But what does that do for your paralegal career? Is your employer going to give you a raise because you got a blog article published on the Paralegal Boot Camp’s blog? No. Is some random lawyer going to read that blog article and reach out to you with a job offer? No.

So who benefits from you writing that blog article? The paralegals reading it will benefit from it. If it’s for the Paralegal Boot Camp, I benefit from it because it’s one less article I have to write. And it’s usually on topics that I might not otherwise write about, so I think it adds tremendous value, and that’s why I pay our guest blog writers.

2. Avoid Unpaid Internships

These are not as common as they used to be, which I’m happy about. Now, you might be thinking, “Wait, Ann! Don’t say that. How can I get that coveted experience that every employer is insisting on?”

Don’t get me wrong. I think internships are great. Paid internships are great. Not unpaid internships. It doesn’t even have to be a lot of pay. It could be just a minimum-wage paid internship. But not an unpaid internship. Too many of those that I’ve seen are just solo practitioners getting free labor.

Here are two reasons not to do unpaid internships:

  1. Even as an intern with no experience, you still bring some value to the organization. Maybe you spend half your day shadowing a senior paralegal and the other half filling in for the receptionist at lunch and assisting others in the office.  In other words, you are doing actual work for part of the day. You’re not spending all day every day getting training on how to be a paralegal.
  2. Law firms don’t bring on their summer associates as unpaid interns. In fact, most of them pay them a monthly salary equivalent to what they’ll be making when they’re hired as a first-year associate. And I’ve seen what those summer associates do regarding actual work.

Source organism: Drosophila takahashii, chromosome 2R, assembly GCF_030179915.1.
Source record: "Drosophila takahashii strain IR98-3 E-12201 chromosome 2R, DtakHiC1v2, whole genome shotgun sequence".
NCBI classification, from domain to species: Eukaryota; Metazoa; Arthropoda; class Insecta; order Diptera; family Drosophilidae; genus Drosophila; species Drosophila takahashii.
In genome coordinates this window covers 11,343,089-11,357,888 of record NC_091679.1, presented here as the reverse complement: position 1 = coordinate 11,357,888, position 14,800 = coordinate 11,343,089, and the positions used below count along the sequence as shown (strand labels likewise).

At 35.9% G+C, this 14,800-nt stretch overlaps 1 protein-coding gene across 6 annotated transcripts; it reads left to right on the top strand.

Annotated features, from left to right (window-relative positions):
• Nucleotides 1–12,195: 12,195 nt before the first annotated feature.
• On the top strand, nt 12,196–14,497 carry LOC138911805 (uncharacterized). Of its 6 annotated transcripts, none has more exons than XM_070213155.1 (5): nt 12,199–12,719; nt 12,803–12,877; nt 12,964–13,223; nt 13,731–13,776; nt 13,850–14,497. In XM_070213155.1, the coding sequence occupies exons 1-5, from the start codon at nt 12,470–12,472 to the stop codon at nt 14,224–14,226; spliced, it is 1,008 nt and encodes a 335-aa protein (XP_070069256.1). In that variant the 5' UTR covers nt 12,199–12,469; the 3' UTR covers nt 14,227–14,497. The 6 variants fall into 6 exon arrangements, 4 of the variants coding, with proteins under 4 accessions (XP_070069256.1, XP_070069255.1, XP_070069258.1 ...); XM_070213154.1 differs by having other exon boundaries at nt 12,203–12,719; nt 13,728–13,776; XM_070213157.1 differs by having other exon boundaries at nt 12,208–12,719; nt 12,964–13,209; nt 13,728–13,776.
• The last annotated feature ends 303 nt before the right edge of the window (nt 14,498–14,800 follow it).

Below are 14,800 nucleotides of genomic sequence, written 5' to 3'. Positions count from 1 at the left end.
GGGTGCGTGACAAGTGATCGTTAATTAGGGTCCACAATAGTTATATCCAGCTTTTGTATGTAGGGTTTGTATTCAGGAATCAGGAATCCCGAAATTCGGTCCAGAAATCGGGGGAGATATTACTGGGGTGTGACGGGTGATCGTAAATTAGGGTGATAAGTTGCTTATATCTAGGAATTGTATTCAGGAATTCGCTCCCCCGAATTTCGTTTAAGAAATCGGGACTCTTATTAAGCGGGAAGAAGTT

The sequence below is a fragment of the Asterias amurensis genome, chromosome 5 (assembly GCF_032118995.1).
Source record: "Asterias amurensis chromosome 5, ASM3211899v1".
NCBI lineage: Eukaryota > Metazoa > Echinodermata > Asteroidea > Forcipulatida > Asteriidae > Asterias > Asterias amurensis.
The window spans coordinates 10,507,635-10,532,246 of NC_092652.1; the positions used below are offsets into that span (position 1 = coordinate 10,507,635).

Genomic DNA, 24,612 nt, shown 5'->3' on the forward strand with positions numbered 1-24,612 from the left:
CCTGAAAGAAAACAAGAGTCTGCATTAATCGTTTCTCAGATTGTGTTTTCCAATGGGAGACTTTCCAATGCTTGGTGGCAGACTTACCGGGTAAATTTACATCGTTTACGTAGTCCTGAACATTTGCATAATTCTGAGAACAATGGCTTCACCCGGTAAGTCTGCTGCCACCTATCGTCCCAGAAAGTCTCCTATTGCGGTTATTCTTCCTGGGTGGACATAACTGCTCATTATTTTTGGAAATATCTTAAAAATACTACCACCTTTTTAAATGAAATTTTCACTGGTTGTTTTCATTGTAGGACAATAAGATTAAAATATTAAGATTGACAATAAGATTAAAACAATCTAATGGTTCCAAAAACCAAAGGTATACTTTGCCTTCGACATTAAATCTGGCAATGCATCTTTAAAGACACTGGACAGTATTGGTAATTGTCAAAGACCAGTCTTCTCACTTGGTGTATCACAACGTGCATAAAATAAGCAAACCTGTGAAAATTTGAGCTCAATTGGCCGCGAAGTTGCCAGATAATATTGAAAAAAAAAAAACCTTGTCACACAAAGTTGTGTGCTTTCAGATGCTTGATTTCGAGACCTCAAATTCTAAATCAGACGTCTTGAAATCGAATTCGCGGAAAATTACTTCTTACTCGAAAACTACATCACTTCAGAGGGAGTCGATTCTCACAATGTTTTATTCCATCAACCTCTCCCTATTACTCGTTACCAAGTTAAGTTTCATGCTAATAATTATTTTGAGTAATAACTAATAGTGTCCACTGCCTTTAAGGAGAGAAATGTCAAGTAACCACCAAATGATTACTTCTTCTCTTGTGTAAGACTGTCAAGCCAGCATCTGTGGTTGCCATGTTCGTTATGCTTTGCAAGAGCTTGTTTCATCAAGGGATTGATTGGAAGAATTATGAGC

Be sure to listen to one of our recent podcast episodes about how to turn your paralegal internship into a job offer for some great tips!

don't work for free

3. Stop working off the clock

Please don’t do this. I hear this more often than you’d think. And more often than I’d like to hear.

I usually hear it from someone new or fairly new to their paralegal career. Some things are taking longer than you expected. Maybe someone even told you it’s taking you too long or you billed too much time for a particular task or project.

So you fix that by clocking out at 5, but you stay to finish that project, leaving at 6. But you keep that hour off the clock, so they don’t know it took you as long as it did to complete that project.

You can’t fix the problem by covering it up.

First, it will take you longer to do things as a new paralegal. No one expects you to be able to do things at the same pace as a senior paralegal who’s been there for 10 years.

The second reason you don’t want to work off the clock just because it seems like it’s taking you too long to complete the project is that maybe the time estimate that the attorney had in mind is wrong. Maybe they’ve always assumed it should take one hour to do XYZ, but no one has ever completed XYZ in one hour, regardless of their years of experience. Someone needs to know that. 

What if the team you’re working on is trying to land this big client, and to do that, they will take on their work on a fixed-fee basis? In other words, it doesn’t matter how long you spend on something, the firm makes X dollars. When they do that, they estimate each project and task that will need to be done and how long it typically takes someone to do it.

If you’ve only ever billed 1 hour for something that takes 2 hours, but you’ve been off the clock for 1 of those 2 hours, the attorneys assume it takes 1 hour.

You could even unknowingly be putting other people in a bad position. What if it’s always taken everyone 2 hours, and someone needs to understand that? But they don’t, so when another paralegal does that same task and doesn’t work off the clock, they bill 2 hours for it. Now someone might think, well, that paralegal is inefficient. When in reality, it takes everyone 2 hours, they just think it only takes one hour.

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When we don’t work for free, we protect ourselves and others in the paralegal profession. We help those around us realize our value and the efforts we put into things are worth more. Your time is valuable, and you should be compensated for it.